On Sept. 11, the state was informed by the Federal Emergency Management Agency that they will not be covering reimbursements for face masks and other supplies to be used by teachers, staff and students. Additional supplies not covered include any extra desks or chairs, cleaning supplies and the purchase and installments of physical barriers, such as Plexiglas.

Many school districts in the state had intentions of seeking reimbursement from FEMA for these additional costs, including the Salem School District, which was seeking to have a large amount of money reimbursed.

Salem’s Assistant Superintendent for Business Operations Deborah Payne said that the district

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Report: N.H.’s school funding system fails students and taxpayers | New Hampshire

CONCORD, N.H. — The state’s current system is inequitable for both students and taxpayers, according to a recent report by the New Hampshire Commission to Study School Funding.

The report by the American Institutes for Research found what many proponents of changing the current system have maintained: the education students receive in New Hampshire depends on where they live and that poorer communities pay higher tax rates for less educational resources resulting in lower student outcomes.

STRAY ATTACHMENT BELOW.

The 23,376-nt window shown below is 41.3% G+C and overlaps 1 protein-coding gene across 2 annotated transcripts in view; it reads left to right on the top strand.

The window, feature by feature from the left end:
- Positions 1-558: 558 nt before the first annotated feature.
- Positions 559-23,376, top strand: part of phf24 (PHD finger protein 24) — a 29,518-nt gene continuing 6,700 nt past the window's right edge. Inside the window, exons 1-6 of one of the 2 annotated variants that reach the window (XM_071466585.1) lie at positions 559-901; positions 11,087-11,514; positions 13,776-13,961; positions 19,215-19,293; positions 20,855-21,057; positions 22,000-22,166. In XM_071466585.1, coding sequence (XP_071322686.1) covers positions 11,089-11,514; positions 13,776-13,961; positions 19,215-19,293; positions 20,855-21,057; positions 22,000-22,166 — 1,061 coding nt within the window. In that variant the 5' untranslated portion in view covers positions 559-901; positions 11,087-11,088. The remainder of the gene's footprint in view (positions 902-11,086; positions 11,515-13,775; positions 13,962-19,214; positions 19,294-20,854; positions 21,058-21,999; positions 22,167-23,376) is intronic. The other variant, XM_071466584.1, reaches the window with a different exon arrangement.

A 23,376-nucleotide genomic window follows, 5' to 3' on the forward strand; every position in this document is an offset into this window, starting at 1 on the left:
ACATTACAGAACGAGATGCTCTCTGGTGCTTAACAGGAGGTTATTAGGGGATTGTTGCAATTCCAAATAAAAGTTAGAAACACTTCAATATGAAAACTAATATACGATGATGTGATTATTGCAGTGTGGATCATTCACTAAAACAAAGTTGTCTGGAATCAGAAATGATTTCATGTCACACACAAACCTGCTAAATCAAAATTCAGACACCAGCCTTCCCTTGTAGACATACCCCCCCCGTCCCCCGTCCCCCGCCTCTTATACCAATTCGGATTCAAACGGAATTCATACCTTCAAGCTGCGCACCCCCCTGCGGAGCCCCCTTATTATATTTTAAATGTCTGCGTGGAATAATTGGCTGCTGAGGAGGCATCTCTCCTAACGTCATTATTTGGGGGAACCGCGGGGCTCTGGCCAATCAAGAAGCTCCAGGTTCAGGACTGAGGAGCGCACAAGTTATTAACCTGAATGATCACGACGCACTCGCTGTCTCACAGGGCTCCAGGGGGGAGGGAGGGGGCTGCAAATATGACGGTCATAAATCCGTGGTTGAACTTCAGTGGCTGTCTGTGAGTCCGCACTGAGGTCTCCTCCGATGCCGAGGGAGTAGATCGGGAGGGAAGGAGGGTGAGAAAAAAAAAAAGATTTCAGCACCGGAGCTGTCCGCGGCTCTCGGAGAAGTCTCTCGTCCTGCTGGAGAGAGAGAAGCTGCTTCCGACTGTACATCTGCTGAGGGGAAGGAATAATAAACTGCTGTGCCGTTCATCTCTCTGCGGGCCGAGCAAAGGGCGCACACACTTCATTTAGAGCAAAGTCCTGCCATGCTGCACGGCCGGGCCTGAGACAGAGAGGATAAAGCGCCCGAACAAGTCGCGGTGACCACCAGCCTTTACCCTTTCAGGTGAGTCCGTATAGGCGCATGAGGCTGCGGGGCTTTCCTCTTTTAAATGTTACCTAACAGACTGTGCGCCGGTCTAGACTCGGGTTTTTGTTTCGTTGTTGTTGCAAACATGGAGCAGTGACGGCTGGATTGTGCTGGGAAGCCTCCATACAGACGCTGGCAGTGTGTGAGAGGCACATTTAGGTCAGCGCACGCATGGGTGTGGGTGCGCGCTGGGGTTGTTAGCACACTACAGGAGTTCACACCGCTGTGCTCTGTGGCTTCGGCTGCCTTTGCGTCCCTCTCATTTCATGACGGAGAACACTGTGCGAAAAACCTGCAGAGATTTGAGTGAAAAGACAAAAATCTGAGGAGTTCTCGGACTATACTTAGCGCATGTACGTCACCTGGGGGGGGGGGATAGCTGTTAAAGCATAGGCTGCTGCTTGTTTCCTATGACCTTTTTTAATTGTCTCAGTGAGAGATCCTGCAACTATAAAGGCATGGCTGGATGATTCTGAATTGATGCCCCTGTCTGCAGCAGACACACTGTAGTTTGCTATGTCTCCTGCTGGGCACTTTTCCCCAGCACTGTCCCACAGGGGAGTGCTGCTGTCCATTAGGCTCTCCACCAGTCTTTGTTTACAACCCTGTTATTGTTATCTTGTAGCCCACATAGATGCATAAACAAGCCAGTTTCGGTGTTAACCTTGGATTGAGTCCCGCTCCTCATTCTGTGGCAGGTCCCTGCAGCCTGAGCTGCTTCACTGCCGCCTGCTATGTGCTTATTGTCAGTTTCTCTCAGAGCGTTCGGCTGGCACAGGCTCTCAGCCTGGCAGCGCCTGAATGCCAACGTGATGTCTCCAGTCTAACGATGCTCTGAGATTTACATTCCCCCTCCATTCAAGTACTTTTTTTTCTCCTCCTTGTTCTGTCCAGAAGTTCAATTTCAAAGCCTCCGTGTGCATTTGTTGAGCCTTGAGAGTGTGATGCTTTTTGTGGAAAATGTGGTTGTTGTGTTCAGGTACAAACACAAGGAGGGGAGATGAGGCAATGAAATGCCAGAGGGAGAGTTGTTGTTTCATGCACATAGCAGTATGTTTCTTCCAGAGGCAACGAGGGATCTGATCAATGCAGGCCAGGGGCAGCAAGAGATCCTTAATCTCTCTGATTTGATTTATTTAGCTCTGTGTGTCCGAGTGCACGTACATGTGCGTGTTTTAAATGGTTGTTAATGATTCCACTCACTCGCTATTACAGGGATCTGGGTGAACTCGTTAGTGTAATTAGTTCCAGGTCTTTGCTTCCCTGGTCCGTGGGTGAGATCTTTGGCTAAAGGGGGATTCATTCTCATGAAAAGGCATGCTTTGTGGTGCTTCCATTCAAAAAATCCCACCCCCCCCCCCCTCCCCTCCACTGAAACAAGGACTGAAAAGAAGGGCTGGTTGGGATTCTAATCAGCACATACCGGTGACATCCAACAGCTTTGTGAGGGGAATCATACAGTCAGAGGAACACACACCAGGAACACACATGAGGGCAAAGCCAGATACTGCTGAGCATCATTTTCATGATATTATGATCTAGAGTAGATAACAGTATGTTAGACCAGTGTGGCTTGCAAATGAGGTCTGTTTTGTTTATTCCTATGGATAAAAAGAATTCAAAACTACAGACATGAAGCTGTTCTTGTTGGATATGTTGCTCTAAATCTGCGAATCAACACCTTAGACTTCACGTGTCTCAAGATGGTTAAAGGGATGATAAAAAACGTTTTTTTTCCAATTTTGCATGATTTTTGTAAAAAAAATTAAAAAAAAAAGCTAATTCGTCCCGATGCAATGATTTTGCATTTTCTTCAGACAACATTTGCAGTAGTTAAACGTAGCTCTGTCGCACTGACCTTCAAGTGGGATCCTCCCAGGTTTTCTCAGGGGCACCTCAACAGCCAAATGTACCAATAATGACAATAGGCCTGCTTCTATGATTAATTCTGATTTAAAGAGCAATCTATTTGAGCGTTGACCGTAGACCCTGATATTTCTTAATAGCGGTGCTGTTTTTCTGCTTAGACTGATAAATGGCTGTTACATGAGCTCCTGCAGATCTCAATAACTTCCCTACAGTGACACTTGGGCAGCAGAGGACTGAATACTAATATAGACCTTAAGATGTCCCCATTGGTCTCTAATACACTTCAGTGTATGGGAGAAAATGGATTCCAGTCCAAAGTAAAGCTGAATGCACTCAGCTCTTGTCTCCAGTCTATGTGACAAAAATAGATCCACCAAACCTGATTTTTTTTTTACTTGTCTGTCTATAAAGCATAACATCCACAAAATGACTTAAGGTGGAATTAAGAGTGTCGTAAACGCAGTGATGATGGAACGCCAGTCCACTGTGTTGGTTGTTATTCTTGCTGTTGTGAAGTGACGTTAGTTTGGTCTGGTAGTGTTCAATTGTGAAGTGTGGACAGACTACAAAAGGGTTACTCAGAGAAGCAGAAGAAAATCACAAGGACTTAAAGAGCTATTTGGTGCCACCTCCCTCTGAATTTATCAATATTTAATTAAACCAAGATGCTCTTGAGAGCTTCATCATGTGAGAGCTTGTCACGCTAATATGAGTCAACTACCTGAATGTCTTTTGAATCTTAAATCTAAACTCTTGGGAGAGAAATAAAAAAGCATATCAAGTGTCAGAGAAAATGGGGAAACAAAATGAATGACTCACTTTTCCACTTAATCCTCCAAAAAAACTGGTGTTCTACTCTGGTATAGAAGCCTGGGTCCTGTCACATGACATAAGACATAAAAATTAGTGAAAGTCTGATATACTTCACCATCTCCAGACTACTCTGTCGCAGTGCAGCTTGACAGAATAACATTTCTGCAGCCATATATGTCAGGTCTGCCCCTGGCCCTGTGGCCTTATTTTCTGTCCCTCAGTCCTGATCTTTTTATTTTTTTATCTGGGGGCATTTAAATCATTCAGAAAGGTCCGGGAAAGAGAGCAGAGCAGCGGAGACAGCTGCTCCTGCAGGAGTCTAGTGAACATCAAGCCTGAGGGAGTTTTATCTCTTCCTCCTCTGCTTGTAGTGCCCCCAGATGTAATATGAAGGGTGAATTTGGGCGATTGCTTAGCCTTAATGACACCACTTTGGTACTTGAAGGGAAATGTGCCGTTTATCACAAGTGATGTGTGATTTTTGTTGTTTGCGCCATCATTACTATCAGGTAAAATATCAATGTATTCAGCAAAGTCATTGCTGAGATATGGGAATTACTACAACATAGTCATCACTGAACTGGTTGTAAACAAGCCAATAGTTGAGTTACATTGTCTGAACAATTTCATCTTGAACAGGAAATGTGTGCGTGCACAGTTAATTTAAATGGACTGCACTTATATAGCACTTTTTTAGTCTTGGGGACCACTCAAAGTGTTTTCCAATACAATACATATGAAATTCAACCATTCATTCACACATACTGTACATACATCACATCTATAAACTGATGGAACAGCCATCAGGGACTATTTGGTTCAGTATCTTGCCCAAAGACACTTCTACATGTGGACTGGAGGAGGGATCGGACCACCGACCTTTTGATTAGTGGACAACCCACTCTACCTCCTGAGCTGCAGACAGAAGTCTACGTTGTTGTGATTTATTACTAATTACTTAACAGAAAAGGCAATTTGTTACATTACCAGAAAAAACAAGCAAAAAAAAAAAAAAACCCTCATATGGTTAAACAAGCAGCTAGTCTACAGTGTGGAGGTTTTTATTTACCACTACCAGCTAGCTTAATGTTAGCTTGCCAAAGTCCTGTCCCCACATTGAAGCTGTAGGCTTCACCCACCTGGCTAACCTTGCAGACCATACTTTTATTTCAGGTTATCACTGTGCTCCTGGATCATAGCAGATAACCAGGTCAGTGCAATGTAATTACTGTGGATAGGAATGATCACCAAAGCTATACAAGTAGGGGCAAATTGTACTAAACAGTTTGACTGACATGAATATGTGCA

“New Hampshire’s current system of funding is not working for large segments of New Hampshire’s students and taxpayers. Specifically, communities with higher poverty rates and lower property wealth are doubly penalized under New Hampshire’s current system,” the report concludes. “Students in these communities, on average, receive fewer resources in the form of funding than students in wealthier communities.”

Commission chair Rep. David Luneau, D-Hopkinton, said the findings “point out problems with the current system